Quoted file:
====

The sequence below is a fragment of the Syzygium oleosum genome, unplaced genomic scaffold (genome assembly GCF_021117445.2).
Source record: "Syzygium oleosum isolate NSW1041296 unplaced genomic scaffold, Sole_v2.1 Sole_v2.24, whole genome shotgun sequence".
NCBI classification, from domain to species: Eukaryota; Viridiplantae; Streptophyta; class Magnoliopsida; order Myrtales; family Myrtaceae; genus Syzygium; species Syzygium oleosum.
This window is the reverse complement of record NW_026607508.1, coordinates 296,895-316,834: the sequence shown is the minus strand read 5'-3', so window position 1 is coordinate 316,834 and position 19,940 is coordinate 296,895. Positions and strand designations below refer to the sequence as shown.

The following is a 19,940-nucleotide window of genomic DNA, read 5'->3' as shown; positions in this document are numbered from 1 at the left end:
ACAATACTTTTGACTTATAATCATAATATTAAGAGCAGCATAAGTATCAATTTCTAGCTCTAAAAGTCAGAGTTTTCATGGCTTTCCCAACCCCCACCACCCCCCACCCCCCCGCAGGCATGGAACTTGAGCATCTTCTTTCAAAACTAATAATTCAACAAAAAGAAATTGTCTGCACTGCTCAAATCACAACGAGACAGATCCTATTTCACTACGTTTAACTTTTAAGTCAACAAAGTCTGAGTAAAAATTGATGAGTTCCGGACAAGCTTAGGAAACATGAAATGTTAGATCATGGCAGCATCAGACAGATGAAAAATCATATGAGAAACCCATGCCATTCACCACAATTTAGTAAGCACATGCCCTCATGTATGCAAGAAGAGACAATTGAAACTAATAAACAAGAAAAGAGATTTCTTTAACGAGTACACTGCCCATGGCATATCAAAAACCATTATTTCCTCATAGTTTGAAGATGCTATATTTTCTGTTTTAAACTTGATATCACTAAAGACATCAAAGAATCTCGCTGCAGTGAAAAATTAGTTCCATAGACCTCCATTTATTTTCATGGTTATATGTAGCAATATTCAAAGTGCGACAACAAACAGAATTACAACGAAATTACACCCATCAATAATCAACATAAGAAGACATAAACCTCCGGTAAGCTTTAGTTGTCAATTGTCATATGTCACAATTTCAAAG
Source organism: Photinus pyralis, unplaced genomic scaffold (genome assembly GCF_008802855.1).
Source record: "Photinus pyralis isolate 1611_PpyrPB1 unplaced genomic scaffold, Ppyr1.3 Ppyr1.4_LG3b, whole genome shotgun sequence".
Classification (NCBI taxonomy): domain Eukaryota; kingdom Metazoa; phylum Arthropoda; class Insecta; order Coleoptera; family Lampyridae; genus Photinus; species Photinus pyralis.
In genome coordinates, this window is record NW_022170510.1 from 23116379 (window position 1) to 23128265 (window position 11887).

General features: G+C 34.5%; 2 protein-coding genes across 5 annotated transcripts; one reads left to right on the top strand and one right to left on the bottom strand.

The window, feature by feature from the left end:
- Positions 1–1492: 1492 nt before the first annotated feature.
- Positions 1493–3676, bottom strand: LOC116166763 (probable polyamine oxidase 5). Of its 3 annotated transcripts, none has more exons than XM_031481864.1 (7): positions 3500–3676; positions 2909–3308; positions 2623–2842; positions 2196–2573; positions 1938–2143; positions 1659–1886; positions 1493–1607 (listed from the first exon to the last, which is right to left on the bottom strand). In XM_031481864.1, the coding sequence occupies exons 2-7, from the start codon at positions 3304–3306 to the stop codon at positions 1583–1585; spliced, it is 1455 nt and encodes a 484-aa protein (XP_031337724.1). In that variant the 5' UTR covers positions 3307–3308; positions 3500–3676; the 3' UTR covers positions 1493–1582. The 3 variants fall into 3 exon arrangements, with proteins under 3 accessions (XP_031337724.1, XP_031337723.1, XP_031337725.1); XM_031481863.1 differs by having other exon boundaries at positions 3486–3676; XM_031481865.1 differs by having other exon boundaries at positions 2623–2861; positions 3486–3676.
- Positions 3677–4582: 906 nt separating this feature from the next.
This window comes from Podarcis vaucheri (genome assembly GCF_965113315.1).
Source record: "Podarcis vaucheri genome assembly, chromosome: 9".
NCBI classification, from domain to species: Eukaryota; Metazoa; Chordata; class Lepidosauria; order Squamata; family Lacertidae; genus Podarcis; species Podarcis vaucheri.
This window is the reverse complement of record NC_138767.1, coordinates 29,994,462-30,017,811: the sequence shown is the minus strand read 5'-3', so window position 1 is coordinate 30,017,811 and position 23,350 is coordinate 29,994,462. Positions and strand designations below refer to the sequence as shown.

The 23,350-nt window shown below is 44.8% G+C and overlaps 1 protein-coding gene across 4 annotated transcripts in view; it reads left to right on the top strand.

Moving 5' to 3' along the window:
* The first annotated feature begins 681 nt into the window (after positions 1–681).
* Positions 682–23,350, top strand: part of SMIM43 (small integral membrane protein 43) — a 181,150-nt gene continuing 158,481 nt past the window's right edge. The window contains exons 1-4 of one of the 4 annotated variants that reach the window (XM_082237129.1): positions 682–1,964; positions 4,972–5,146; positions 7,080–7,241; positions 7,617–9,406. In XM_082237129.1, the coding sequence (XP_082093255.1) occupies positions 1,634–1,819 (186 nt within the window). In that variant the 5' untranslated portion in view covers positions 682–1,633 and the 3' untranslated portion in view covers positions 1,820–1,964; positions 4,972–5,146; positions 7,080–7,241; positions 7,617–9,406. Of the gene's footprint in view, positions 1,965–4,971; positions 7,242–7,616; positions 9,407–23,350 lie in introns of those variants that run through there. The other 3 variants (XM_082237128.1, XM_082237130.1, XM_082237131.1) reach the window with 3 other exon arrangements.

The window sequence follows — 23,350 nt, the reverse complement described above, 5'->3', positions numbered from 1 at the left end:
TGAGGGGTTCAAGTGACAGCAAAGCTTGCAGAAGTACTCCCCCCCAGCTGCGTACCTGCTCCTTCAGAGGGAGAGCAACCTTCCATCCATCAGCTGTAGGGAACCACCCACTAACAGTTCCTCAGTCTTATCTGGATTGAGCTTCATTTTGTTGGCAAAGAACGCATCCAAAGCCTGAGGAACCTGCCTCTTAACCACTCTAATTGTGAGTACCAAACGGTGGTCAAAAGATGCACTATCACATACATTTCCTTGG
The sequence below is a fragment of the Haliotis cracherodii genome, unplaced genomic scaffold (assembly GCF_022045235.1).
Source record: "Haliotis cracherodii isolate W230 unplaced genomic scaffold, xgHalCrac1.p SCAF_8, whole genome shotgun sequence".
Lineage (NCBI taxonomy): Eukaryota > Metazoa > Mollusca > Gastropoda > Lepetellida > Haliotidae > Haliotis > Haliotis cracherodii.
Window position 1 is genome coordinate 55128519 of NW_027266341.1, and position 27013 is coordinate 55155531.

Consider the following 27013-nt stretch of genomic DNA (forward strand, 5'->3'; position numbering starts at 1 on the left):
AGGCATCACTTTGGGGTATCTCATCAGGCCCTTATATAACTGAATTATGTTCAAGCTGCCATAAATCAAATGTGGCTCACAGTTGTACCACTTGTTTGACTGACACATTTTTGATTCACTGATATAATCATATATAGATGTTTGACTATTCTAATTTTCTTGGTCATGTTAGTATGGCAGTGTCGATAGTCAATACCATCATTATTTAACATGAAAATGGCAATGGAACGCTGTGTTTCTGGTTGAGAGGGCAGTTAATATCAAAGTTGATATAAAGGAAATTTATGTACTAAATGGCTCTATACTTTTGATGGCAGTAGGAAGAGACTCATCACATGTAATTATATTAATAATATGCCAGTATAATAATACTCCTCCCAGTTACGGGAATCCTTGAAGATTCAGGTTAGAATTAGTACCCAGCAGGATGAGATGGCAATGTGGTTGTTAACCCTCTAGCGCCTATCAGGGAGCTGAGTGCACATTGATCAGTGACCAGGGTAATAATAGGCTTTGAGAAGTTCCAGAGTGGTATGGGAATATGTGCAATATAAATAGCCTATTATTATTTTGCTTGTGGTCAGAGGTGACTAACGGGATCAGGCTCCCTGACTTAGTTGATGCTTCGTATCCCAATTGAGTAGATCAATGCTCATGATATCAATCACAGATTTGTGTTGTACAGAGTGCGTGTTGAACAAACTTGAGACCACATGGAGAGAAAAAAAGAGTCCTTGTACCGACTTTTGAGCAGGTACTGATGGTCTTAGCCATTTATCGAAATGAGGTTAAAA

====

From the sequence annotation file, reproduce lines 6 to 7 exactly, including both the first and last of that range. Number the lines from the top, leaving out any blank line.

ACAATACTTTTGACTTATAATCATAATATTAAGAGCAGCATAAGTATCAATTTCTAGCTCTAAAAGTCAGAGTTTTCATGGCTTTCCCAACCCCCACCACCCCCCACCCCCCCGCAGGCATGGAACTTGAGCATCTTCTTTCAAAACTAATAATTCAACAAAAAGAAATTGTCTGCACTGCTCAAATCACAACGAGACAGATCCTATTTCACTACGTTTAACTTTTAAGTCAACAAAGTCTGAGTAAAAATTGATGAGTTCCGGACAAGCTTAGGAAACATGAAATGTTAGATCATGGCAGCATCAGACAGATGAAAAATCATATGAGAAACCCATGCCATTCACCACAATTTAGTAAGCACATGCCCTCATGTATGCAAGAAGAGACAATTGAAACTAATAAACAAGAAAAGAGATTTCTTTAACGAGTACACTGCCCATGGCATATCAAAAACCATTATTTCCTCATAGTTTGAAGATGCTATATTTTCTGTTTTAAACTTGATATCACTAAAGACATCAAAGAATCTCGCTGCAGTGAAAAATTAGTTCCATAGACCTCCATTTATTTTCATGGTTATATGTAGCAATATTCAAAGTGCGACAACAAACAGAATTACAACGAAATTACACCCATCAATAATCAACATAAGAAGACATAAACCTCCGGTAAGCTTTAGTTGTCAATTGTCATATGTCACAATTTCAAAG
Source organism: Photinus pyralis, unplaced genomic scaffold (genome assembly GCF_008802855.1).